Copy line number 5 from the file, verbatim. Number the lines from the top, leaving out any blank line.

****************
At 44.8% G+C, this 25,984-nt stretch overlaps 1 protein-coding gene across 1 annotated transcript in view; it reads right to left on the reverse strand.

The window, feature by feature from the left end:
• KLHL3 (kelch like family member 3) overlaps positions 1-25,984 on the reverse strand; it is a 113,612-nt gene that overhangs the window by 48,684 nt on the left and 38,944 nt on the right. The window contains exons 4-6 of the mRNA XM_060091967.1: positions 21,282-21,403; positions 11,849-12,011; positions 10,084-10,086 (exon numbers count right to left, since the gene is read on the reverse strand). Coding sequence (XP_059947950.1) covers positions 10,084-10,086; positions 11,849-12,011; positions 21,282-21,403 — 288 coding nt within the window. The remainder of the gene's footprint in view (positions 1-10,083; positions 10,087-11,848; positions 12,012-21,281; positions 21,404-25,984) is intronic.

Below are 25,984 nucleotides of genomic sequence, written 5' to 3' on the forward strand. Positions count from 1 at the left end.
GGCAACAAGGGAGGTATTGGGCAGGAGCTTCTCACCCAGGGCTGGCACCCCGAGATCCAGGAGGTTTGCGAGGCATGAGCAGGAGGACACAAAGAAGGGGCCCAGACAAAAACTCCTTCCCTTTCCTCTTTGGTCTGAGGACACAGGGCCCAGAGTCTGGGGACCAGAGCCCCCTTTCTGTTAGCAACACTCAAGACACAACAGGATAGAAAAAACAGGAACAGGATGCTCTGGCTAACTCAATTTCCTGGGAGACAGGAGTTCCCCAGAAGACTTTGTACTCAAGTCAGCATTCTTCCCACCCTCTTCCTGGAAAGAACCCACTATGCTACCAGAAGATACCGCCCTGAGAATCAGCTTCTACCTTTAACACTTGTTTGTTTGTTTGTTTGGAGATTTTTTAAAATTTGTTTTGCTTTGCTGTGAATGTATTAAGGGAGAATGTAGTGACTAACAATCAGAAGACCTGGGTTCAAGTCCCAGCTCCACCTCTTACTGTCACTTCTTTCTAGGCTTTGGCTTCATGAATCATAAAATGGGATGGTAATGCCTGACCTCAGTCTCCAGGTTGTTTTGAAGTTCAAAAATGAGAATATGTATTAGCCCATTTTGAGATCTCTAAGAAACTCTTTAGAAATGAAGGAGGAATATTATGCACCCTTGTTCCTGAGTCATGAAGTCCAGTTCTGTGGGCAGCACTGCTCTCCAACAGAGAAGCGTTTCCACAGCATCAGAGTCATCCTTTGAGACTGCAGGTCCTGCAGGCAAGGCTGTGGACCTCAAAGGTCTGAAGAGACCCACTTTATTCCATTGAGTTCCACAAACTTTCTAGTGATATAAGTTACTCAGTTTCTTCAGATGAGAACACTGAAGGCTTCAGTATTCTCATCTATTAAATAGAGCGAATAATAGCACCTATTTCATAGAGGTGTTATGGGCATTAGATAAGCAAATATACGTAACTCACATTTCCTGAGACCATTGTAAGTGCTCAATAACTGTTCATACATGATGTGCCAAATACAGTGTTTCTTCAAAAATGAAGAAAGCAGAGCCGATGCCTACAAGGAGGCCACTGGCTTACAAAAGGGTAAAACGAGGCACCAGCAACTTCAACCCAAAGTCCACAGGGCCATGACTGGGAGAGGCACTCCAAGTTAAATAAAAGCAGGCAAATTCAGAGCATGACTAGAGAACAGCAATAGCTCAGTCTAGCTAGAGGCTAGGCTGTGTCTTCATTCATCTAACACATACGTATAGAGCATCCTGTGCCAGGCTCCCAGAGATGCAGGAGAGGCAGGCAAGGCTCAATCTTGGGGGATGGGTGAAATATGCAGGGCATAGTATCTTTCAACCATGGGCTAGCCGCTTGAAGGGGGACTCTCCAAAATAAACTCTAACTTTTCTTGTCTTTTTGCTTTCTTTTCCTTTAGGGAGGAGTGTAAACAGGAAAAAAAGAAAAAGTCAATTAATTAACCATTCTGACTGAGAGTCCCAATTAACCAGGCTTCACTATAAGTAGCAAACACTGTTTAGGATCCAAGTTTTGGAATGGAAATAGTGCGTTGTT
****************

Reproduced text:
GGCAACAAGGGAGGTATTGGGCAGGAGCTTCTCACCCAGGGCTGGCACCCCGAGATCCAGGAGGTTTGCGAGGCATGAGCAGGAGGACACAAAGAAGGGGCCCAGACAAAAACTCCTTCCCTTTCCTCTTTGGTCTGAGGACACAGGGCCCAGAGTCTGGGGACCAGAGCCCCCTTTCTGTTAGCAACACTCAAGACACAACAGGATAGAAAAAACAGGAACAGGATGCTCTGGCTAACTCAATTTCCTGGGAGACAGGAGTTCCCCAGAAGACTTTGTACTCAAGTCAGCATTCTTCCCACCCTCTTCCTGGAAAGAACCCACTATGCTACCAGAAGATACCGCCCTGAGAATCAGCTTCTACCTTTAACACTTGTTTGTTTGTTTGTTTGGAGATTTTTTAAAATTTGTTTTGCTTTGCTGTGAATGTATTAAGGGAGAATGTAGTGACTAACAATCAGAAGACCTGGGTTCAAGTCCCAGCTCCACCTCTTACTGTCACTTCTTTCTAGGCTTTGGCTTCATGAATCATAAAATGGGATGGTAATGCCTGACCTCAGTCTCCAGGTTGTTTTGAAGTTCAAAAATGAGAATATGTATTAGCCCATTTTGAGATCTCTAAGAAACTCTTTAGAAATGAAGGAGGAATATTATGCACCCTTGTTCCTGAGTCATGAAGTCCAGTTCTGTGGGCAGCACTGCTCTCCAACAGAGAAGCGTTTCCACAGCATCAGAGTCATCCTTTGAGACTGCAGGTCCTGCAGGCAAGGCTGTGGACCTCAAAGGTCTGAAGAGACCCACTTTATTCCATTGAGTTCCACAAACTTTCTAGTGATATAAGTTACTCAGTTTCTTCAGATGAGAACACTGAAGGCTTCAGTATTCTCATCTATTAAATAGAGCGAATAATAGCACCTATTTCATAGAGGTGTTATGGGCATTAGATAAGCAAATATACGTAACTCACATTTCCTGAGACCATTGTAAGTGCTCAATAACTGTTCATACATGATGTGCCAAATACAGTGTTTCTTCAAAAATGAAGAAAGCAGAGCCGATGCCTACAAGGAGGCCACTGGCTTACAAAAGGGTAAAACGAGGCACCAGCAACTTCAACCCAAAGTCCACAGGGCCATGACTGGGAGAGGCACTCCAAGTTAAATAAAAGCAGGCAAATTCAGAGCATGACTAGAGAACAGCAATAGCTCAGTCTAGCTAGAGGCTAGGCTGTGTCTTCATTCATCTAACACATACGTATAGAGCATCCTGTGCCAGGCTCCCAGAGATGCAGGAGAGGCAGGCAAGGCTCAATCTTGGGGGATGGGTGAAATATGCAGGGCATAGTATCTTTCAACCATGGGCTAGCCGCTTGAAGGGGGACTCTCCAAAATAAACTCTAACTTTTCTTGTCTTTTTGCTTTCTTTTCCTTTAGGGAGGAGTGTAAACAGGAAAAAAAGAAAAAGTCAATTAATTAACCATTCTGACTGAGAGTCCCAATTAACCAGGCTTCACTATAAGTAGCAAACACTGTTTAGGATCCAAGTTTTGGAATGGAAATAGTGCGTTGTT